Syrian President Bashar Assad launched the first phase of operating the photovoltaic power project in Adra Industrial City, the project aims to generate 100 megawatts of electricity through solar panels upon completion, and extends over an area of more than 165 hectares.
A production of 10 megawatts has been installed so far through more than 18,000 solar panels, and the energy generated from this project has been connected to the grid today to cumulatively support electric production in Syria. The work on this project was launched as private investment in cooperation with the public sector, after President al-Assad’s visit to the industrial city in Adra in June 2021.
Question: Mr. President, where is the most difficult challenge in the field of electricity production and security, and what do you think we can do about it?
President Bashar al-Assad: If we want to talk about the conditions of war and the conditions of the siege, any new economic development project, whether it is small, medium or large, any facility, regardless of its size, has been able to withstand these harsh conditions for about 12 years, is a challenge in itself. The challenges do not include the electricity sector specifically, they are general challenges, they are financing challenges on the one hand, and the challenges of securing equipment and supplies.
However, I do not suppose that both things are the main challenges, the biggest challenge that we derive from seeing this project is the challenge of will, first, and the change of thinking on the subject of investment. This is one of the models.
If we go back to your question, what can we do? I say that the answer is in front of us, this is the reality so that we do not talk in theory, we were able to do something even in the early stages, but by returning to the will and the way of thinking, it is a new model of thinking.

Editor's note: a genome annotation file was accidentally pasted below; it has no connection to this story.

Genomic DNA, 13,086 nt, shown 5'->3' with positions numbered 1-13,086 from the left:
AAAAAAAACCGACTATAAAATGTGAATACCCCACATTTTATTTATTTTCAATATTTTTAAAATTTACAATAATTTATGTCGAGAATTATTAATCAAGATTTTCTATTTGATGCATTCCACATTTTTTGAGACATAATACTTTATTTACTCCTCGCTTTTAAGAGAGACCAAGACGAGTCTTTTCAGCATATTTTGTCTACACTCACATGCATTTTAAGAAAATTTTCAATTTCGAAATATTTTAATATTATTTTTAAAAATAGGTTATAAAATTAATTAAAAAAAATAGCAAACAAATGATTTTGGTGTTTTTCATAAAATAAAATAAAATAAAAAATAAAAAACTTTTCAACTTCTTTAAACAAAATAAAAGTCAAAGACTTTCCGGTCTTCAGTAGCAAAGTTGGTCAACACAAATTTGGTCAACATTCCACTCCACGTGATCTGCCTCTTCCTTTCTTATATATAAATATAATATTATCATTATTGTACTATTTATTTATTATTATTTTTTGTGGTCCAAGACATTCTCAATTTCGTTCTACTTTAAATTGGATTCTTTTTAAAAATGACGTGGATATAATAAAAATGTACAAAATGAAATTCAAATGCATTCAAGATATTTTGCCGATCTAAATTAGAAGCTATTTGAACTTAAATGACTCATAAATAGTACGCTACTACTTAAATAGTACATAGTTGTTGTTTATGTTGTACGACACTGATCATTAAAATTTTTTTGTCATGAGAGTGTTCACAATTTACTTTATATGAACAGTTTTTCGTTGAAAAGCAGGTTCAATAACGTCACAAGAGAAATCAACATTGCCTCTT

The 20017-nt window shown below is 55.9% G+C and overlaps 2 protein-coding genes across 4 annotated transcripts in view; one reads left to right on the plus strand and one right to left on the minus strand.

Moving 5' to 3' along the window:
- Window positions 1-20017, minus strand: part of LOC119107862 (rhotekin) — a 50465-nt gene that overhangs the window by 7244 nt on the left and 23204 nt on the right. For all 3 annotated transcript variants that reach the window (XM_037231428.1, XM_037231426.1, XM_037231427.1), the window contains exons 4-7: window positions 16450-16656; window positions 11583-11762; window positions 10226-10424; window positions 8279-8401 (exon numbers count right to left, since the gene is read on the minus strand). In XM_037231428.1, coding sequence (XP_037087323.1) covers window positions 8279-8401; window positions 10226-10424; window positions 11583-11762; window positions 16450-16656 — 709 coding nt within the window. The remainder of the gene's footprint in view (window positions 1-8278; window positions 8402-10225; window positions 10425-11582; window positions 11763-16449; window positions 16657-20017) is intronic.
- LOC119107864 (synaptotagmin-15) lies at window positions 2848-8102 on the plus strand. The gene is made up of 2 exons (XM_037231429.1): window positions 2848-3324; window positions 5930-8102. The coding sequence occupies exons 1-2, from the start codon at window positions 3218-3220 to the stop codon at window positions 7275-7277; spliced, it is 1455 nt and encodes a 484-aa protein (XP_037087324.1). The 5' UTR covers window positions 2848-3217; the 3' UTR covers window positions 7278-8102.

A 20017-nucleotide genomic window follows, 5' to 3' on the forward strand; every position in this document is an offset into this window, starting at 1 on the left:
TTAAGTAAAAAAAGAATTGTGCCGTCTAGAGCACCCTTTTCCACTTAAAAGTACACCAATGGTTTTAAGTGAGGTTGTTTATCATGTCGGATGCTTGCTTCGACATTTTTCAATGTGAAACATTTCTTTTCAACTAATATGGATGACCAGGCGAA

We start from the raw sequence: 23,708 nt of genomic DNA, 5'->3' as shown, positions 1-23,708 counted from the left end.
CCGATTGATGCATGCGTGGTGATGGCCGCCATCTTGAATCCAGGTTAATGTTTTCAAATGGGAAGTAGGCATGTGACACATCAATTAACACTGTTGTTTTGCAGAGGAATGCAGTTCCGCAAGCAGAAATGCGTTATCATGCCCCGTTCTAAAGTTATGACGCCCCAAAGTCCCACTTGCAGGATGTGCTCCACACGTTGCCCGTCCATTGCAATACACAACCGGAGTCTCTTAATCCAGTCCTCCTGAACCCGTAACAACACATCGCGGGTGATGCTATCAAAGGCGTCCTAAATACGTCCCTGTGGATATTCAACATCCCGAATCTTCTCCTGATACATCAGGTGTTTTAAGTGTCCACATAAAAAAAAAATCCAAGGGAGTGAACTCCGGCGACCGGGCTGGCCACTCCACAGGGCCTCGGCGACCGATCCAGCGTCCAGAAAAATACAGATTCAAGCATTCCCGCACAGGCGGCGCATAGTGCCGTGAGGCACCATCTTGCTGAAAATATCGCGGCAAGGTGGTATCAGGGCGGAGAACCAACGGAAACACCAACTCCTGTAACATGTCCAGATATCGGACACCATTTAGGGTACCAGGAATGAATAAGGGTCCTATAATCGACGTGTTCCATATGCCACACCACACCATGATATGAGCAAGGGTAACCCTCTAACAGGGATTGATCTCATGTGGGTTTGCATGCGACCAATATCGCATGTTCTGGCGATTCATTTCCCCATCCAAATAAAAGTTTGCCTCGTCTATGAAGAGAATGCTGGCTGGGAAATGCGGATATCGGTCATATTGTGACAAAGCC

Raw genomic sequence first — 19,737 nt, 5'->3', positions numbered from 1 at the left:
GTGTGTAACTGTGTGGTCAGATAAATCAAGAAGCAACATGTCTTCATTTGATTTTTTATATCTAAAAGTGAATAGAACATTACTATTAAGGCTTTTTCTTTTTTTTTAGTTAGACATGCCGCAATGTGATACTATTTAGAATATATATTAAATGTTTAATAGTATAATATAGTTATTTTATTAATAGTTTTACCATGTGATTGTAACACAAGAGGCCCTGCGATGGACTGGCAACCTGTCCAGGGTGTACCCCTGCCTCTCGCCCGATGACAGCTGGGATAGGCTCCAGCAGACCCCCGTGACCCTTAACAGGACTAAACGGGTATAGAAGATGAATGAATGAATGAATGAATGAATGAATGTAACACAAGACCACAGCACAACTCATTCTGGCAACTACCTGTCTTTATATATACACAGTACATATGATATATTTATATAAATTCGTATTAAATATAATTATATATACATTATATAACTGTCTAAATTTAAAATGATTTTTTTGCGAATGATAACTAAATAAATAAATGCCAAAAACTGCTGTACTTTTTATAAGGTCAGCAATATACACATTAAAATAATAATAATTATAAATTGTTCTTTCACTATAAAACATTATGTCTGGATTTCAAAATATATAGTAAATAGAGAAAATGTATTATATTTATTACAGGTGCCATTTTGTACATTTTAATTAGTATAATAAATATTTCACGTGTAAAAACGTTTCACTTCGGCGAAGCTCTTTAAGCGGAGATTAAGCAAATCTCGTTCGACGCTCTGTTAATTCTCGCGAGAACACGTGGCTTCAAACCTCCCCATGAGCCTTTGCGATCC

Those in charge of this work, i.e. the owners of capital, could have thought of investment projects that were easier in terms of recovering money, in terms of implementation, and the rest of the aspects. I say it is easier and I do not say more profitable, because the electricity project is profitable and stable, but in the longer term and not in the short term. This reflects a change in the pattern of thinking. This is also a new type of cooperation between state institutions and the private sector, a partnership in a different way.
It presents a model in this aspect, on the other hand, as it embodies what we talked about earlier in one of the discourses on the subject of the national capital. The national capital is exclusively brave capital, and it cannot be cowardly and patriotic capital, when it is cowardly it is mostly foreign or non-national capital. This is the model and this is what we can do now.
All sectors are important, all sectors integrate with each other and support each other, but electricity in particular, especially in the circumstances of the shortage of electricity production in Syria, is the sector that enters and raises all other sectors, in addition to that it raises the level of social life by being present in our daily lives.
So what is required of us as a state is to support such projects because of their importance and to support the new way of thinking about how we can support investment and how the private sector can be an effective contributor to the economy.
Question: Has the production of electricity in Syria through solar energy become the most important option for the state, and therefore are the conditions in Syria responsive to this option?
President Bashar al-Assad: We talked a lot about the issue of alternative energy during the past two years. Many people believed that the future would be for alternative energy and that the state would establish alternative energy plants. The situation is not like that. The definition is alternative energy, but it is not an alternative to traditional energy. It has not reached the world level technically to replace traditional energy, but it is just a definition that gives a wrong concept.
In fact, the correct definition currently is auxiliary energy, it is supporting energy.